© Catherine Jenkins 2014 all rights reserved

Summer in the City

Spring has given way to summer with a sudden shock of heat and numerous street festivals. While Toronto’s Pride Festival has grown over the years, this year we’re hosting World Pride (June 20-29) and expect to entertain over a million people! Some years, the popular Taste of the Danforth (August 8-10) has drawn over a million! Personally, I can’t handle crowds this big (unless I’m onstage!), so I get more enjoyment from smaller festivals. While festivals shut down roads, they make pedestrians (like me!) very happy. They offer an excuse to wander about, camera in hand, enjoying the day. During June, I’ve hung out at three such festivals.

The Annex Festival on Bloor was a neighbourhood street festival held between Spadina and Bathurst on the afternoon of Sunday, June 8. While there were food and craft vendors, demonstrations, music and kids’ events, it seemed a bit lack lustre. The late-afternoon rain probably didn’t help. No idea what attendance numbers were, but it’s a relatively small neighbourhood event.

Kids playing in the bouncy castle; Annex Festival on Bloor

Kids playing in the bouncy castle; Annex Festival on Bloor

Superman kneads dough at the Annex Festival

Superman kneads dough at the Annex Festival







The Taste of Little Italy was held the weekend of June 13-15 along College. I wandered its length from Bathurst to Shaw and back again early Saturday afternoon. It was notably busier on the way back, but I suspect it’s craziest in the evening. While I haven’t found attendance numbers, I suspect that over the three days attendance is in the hundreds of thousands, but it’s spread out both geographically and temporally, so it doesn’t feel particularly crowded. Similar to the Annex Festival, Taste of Little Italy has food and craft vendors, music, and stuff for kids; it’s simply more plentiful and splendid. Numerous restaurants along the strip extend into the street with portable kitchens, so cooking smells pervade the air. Bands play at four different venues throughout each day and evening, with music ranging from traditional Italian to rock; sometimes traditional dancers add to the festivities. At each end of the festival, away from the crowds, kids’ rides and amusement activities are set up. Because this year’s festival coincided with the FIFA World Cup, event organizers also constructed an enormous video wall inside a large licensed beer tent, so fans could come down and watch Italy play. Team jerseys were in evidence and clearly this year’s festival attracted lots of soccer fans. The highlight of my day was relocating Dolce Gelato so I could enjoy two scoops, one of cioccolato and one of pistachio Siciliano, a taste sensation I discovered with my Dad when I was seven and we were living in Rome.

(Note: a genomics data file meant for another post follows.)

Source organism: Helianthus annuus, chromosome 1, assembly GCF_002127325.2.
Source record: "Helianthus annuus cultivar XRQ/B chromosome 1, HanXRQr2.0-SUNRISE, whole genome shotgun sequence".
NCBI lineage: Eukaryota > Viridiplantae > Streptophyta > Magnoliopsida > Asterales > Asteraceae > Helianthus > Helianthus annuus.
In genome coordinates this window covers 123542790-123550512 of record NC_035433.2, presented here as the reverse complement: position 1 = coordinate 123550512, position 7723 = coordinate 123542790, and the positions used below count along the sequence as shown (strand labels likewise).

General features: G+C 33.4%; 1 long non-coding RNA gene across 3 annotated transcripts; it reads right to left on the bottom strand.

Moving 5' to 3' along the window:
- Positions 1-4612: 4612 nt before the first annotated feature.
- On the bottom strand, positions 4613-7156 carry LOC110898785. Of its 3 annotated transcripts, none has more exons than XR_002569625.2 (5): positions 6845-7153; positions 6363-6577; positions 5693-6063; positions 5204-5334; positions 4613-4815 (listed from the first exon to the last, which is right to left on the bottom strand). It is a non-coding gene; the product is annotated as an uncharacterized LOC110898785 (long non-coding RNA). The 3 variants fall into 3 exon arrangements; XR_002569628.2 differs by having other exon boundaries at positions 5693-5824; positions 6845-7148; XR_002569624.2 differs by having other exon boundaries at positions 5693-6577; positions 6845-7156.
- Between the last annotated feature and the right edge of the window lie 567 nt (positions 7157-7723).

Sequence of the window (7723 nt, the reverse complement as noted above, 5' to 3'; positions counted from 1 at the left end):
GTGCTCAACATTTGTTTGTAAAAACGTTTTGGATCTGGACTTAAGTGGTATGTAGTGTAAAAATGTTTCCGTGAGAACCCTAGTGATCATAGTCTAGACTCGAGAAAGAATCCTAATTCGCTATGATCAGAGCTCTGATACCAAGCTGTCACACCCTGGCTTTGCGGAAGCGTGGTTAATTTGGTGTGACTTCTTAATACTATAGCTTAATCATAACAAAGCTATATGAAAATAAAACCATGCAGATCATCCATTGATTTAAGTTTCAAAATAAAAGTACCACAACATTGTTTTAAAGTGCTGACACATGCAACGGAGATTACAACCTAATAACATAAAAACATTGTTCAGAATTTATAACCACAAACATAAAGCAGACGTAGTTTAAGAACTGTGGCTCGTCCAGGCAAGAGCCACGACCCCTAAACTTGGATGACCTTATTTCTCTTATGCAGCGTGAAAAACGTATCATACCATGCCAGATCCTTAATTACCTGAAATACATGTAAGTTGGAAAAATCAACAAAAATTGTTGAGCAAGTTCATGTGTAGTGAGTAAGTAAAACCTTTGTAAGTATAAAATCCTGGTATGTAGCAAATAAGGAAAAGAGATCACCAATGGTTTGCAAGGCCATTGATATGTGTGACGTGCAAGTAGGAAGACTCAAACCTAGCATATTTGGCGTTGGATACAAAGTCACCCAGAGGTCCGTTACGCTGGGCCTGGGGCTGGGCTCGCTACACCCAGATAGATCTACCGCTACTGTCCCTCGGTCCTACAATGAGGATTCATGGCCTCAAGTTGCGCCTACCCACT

Traditional dancing at the Taste of Little Italy

Traditional dancing at the Taste of Little Italy

Little Paco--an Italian soccer fan

Little Paco–an Italian soccer fan







Steam on Queen was the afternoon of June 21 at the historic Campbell House on Queen at University. As well as attracting vendors and entertainers, what I love about this festival is that it also encourages grown-up dress-up in vintage or steampunk fashion. While some of the vendors are local, many travel from out of province to sell their wares. Some sell vintage or handmade clothing, others sell jewellery or other trinkets handmade from repurposed watch parts and found objects. The entertainment is somewhat esoteric, including acrobatic rope work, belly dancing and a theremin player. Inside Campbell House, was a display of the inventions of R. Phinius Bodine (aka Russell Zeid, an educator from the Ontario Science Centre). Also on display inside Campbell House were some props and rushes from a remake of the 1927 Fritz Lang silent film Metropolis (at least that was my understanding… I might be wrong).